The churches described below are listed under their respective counties and can be accessed directly. Each entry is dated and the site is updated monthly, with entries added in the last six months being marked as new in ORANGE. However, existing entries are sometimes also subject to revision, and these are not generally marked due to the difficulty of distinguishing between major and minor amendments, and entries where the only change made is in the addition of new photographs.
The gazetteer is accompanied by three appendices, of which the first is an index of artists mentioned by name and the third is a glossary of architectural terms, the usage of some of which varies between authors. The second is a list of some close-dated architectural features I have described, which it is sometimes useful to have before one when trying to reconstruct the building history of another church nearby for which only stylistic evidence is available for dating. Even so, it is important to recognize that this is not a perfect modus operandi either and that even consistency is an objective that can be pursued too far. Many mediaeval churches in England were constructed by masons told simply to build “as good as” or “better than” the people in the next parish, and although many folk in those days lived and died in the village in which they were born, the same was by no means true of highly skilled masons. Indeed, an architectural feature had only to be introduced in one place for it to be possible for it to crop up almost anywhere thereafter.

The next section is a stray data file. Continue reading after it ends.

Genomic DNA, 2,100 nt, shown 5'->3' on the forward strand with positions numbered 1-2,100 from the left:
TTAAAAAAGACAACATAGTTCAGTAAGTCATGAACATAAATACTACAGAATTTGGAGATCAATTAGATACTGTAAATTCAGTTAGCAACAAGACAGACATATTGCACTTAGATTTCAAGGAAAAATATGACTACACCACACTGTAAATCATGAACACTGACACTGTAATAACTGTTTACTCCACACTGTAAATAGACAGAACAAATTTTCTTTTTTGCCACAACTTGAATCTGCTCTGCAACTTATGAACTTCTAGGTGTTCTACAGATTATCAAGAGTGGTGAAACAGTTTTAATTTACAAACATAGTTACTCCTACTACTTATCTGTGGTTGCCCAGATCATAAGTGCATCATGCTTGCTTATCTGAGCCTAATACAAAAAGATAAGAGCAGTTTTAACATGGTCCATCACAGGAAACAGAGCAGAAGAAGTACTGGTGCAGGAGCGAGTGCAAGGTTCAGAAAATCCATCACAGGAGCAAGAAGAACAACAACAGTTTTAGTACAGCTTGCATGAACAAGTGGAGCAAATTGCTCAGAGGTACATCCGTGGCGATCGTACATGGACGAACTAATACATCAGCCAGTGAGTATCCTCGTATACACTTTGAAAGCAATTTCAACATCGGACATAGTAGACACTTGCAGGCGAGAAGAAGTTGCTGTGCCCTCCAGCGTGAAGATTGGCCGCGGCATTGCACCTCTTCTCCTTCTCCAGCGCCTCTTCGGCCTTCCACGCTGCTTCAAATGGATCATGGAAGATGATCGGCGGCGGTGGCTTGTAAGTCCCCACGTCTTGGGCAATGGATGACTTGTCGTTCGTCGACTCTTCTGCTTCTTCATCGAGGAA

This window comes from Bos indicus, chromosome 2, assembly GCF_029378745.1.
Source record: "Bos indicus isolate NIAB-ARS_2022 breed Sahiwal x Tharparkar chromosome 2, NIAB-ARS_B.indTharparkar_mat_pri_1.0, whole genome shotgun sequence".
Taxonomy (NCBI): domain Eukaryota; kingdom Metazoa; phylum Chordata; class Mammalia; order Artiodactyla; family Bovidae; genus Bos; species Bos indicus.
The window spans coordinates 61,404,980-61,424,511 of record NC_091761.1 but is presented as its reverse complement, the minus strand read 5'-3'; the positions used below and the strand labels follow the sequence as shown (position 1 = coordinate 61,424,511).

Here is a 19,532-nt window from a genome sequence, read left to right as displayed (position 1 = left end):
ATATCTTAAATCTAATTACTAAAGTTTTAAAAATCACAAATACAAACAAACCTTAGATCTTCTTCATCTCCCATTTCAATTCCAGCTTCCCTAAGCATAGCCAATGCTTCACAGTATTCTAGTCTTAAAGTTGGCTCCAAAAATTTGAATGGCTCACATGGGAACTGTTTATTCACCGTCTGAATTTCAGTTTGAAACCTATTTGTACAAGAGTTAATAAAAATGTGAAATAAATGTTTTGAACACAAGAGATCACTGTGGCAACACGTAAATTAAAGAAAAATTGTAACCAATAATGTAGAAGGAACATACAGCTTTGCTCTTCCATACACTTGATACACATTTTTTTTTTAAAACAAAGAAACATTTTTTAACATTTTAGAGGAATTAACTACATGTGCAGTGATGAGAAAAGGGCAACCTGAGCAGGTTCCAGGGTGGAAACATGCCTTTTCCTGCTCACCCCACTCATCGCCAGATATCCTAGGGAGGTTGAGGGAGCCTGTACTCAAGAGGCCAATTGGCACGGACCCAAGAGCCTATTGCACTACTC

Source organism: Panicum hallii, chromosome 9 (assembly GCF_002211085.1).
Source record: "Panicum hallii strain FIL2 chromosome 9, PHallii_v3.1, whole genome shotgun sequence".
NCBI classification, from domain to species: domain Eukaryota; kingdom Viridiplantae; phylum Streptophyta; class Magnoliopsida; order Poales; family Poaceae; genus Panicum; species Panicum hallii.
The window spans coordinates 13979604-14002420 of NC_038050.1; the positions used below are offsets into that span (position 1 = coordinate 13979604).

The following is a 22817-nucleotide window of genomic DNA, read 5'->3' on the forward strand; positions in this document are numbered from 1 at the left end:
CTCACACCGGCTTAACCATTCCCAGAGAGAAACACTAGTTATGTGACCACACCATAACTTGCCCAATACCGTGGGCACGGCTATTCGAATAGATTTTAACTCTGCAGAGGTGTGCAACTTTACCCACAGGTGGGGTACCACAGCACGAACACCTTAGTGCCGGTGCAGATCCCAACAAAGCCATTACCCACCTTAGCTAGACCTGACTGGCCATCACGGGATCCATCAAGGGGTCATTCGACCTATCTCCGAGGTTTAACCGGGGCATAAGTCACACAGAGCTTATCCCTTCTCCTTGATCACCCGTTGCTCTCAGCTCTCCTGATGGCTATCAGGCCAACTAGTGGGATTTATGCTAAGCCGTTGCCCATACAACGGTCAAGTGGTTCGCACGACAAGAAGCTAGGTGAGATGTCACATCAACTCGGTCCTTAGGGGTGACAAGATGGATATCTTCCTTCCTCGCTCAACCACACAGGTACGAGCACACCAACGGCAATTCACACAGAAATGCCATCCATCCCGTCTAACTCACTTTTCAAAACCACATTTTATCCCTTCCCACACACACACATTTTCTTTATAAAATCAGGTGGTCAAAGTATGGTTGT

A Note on Copyright: This website is entirely non-commercial and although all notes and photographs contained within it are copyright, I have no objection to parochial church councils making whatever use they wish of the entries for their churches, nor to material being copied for private study or similar non-commercial reasons, nor to the quotation of short passages for architectural analysis, provided in all cases, the source is attributed. I have, of course, tried scrupulously to ensure that I have acknowledged all sources on which I have drawn in my turn.
Contact Details: Readers wishing to pass on comments, corrections or criticisms of this website, may do so by telephone on 01449-736121.
C. P. Canfield, B.Sc. (Wales), M.A. (London)